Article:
The College of Science warmly congratulates Jesse Howe, Ashley Pica and Jesse Laney for their selection as 2018 ARCS (Achievement Rewards for College Scientists) Foundation Oregon scholars. They are among the 23 young scientists and engineers who received ARCS scholarships this year. Overall, 14 Oregon State University received scholarships from the ARCS Foundation this year.
The ARCS Foundation Oregon Chapter supports outstanding doctoral students in STEM fields at Oregon Health and Science University, OSU and the University of Oregon. The 14-year old chapter has supported over 225 Ph.D. candidates with financial aid of more than $3.6 million raised from endowed funds, donors and chapter fundraising.
Through its partnership with the ARCS Foundation, OSU is able to recruit the very best Ph.D. students into science and engineering programs. The ARCS award provides doctoral students with $18,000, payable over three years at $6,000 per year.
Kudos to these first-year Ph.D. students, our 2018 ARCS Scholars!
Jesse Howe was attracted by the strong research environment in the Department of Biochemistry and Biophysics. Not only did the research match his interests, but Howe was also drawn to the friendly and sociable atmosphere in biochemistry and biophysics as well as the outstanding research credentials of its faculty.
“I came to OSU largely because I felt that students are the first priority here. I felt very much wanted and welcomed, and that made me want to join this program,” Howe said.
Since June, Howe has worked in the labs of Elisar Barbar and Weihong Qiu studying the structure of kinesin-14 motor proteins and the thermodynamics of motor protein interactions. He also received the 2018 Provost’s Distinguished Graduate Fellowship at OSU.
Howe graduated cum laude with a degree in biochemistry from California State University, San Marcos where he engaged extensively in undergraduate research. He studied at Heinrich-Heine University in Dusseldorf, Germany, where he conducted research in the Department of Molecular Physical Chemistry.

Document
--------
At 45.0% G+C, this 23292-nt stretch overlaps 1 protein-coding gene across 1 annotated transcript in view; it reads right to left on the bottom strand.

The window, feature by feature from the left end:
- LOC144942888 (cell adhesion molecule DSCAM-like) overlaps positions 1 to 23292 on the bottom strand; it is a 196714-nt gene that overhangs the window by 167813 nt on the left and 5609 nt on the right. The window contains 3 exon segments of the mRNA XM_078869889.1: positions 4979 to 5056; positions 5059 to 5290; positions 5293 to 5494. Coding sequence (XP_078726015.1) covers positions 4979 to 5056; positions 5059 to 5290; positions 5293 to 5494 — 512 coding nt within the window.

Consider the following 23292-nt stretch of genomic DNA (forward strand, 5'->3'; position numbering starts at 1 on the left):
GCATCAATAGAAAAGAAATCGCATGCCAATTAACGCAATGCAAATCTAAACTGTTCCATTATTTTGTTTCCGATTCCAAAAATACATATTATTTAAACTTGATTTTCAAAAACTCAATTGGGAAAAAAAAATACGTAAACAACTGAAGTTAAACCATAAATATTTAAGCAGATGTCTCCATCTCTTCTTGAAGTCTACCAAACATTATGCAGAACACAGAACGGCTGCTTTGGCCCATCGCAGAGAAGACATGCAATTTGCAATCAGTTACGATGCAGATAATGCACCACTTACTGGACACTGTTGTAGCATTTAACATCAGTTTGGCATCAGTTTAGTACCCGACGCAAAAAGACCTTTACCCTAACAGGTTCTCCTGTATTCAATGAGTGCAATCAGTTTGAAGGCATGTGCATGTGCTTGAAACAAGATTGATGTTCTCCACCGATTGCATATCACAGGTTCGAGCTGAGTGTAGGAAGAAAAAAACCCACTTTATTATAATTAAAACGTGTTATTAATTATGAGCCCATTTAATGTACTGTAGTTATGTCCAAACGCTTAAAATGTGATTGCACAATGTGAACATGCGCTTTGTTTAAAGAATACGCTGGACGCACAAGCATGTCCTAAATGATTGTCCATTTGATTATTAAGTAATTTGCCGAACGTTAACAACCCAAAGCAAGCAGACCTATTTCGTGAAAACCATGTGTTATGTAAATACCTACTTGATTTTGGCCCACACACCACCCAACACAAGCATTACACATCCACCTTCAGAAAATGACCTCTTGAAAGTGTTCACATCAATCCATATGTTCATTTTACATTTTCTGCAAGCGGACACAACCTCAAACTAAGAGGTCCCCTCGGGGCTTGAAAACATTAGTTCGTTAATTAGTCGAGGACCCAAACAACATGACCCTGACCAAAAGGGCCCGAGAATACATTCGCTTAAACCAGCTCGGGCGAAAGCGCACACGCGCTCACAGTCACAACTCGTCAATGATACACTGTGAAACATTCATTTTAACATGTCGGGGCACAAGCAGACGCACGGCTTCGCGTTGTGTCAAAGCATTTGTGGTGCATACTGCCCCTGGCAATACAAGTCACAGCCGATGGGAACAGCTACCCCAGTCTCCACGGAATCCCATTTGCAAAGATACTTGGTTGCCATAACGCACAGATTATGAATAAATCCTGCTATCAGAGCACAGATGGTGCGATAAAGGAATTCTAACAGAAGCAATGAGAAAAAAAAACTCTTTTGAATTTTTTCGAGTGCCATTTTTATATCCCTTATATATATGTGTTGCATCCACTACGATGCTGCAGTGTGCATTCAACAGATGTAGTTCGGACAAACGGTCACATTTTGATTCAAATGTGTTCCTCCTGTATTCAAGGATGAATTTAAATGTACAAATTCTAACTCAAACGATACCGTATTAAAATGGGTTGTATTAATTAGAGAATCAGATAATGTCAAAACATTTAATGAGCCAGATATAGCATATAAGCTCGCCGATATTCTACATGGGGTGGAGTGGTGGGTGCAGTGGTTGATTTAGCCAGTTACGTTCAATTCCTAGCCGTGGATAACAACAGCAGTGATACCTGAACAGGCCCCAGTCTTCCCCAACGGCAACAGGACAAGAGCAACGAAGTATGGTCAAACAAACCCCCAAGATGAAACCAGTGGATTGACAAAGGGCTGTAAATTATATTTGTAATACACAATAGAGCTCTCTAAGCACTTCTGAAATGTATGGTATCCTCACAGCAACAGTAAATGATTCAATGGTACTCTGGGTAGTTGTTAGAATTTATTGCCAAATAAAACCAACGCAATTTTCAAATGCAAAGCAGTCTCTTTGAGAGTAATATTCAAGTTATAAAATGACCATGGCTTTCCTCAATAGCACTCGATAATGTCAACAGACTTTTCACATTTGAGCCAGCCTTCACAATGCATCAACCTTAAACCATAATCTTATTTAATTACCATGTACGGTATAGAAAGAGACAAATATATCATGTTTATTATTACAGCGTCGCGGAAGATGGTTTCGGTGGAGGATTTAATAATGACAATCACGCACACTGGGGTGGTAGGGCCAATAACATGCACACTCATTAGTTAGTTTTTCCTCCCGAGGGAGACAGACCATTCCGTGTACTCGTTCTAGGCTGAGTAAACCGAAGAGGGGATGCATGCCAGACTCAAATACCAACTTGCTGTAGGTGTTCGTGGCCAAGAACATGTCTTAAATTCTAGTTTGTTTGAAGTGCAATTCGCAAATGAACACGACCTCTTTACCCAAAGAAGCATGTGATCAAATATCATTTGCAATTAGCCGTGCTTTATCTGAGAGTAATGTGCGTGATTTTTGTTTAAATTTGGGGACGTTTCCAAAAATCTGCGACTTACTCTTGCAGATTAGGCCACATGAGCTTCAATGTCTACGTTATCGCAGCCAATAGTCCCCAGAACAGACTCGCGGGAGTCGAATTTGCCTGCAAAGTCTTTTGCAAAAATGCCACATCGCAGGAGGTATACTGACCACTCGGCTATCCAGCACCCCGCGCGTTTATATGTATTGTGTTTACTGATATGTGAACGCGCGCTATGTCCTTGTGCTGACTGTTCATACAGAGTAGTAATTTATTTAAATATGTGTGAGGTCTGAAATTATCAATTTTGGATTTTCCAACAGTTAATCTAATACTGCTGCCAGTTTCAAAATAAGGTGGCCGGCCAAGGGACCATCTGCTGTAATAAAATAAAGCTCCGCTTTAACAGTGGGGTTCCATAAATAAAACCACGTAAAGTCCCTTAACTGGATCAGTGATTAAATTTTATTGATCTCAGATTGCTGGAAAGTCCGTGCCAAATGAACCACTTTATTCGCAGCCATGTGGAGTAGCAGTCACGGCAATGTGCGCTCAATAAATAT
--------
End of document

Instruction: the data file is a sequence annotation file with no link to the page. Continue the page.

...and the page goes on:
Howe received the ARCS Foundation Oregon Chapter Scholar award.
A doctoral student in chemistry, Ashley Pica holds a bachelor’s degree in chemistry from Bard College, New York. Pica is keenly interested in pursuing nuclear chemistry research with Professor Walter Loveland — her primary reason for coming to OSU. Pica looks forward to conducting research on manipulating nuclear stability and the applications to environmental and biomedical problems.
She wrote her undergraduate thesis on inhibiting the metastasis of breast cancer by targeting the human estrogen receptor with β3 peptides. At Bard College, Pica received a number of awards including the Distinguished Scientist Scholar award.
She was awarded the Cunningham/Weaver Scholar award by ARCS Foundation Oregon.
Jesse Laney is a doctoral student in the Department of Integrative Biology, focusing his research on changes to high-altitude desert ecosystems through time in the lab of Associate Professor Rebecca Terry.
In his research, Laney employs historical records, specimens from museum collections and field surveys to investigate how terrestrial vertebrates (birds and small mammals) and communities within a montane desert ecosystem in the Northern Great Basin have responded to the intersection of climate change and anthropogenic impacts to the landscape in the last century.
“One of the goals of my research is to provide robust inference into the future of biodiversity in linked montane desert systems and contribute to our understanding of how to define and manage for community resilience in an era of rapid ecological change,” Laney said.
Laney graduated magna cum laude with a degree in fisheries and wildlife science from Oregon State University. As an undergraduate student, Laney received the Systematics of Birds Teaching Fellowship and the Ford Family Foundation Restart Scholarship.
Laney was selected for the ARCS Foundation Oregon Chapter Scholar award.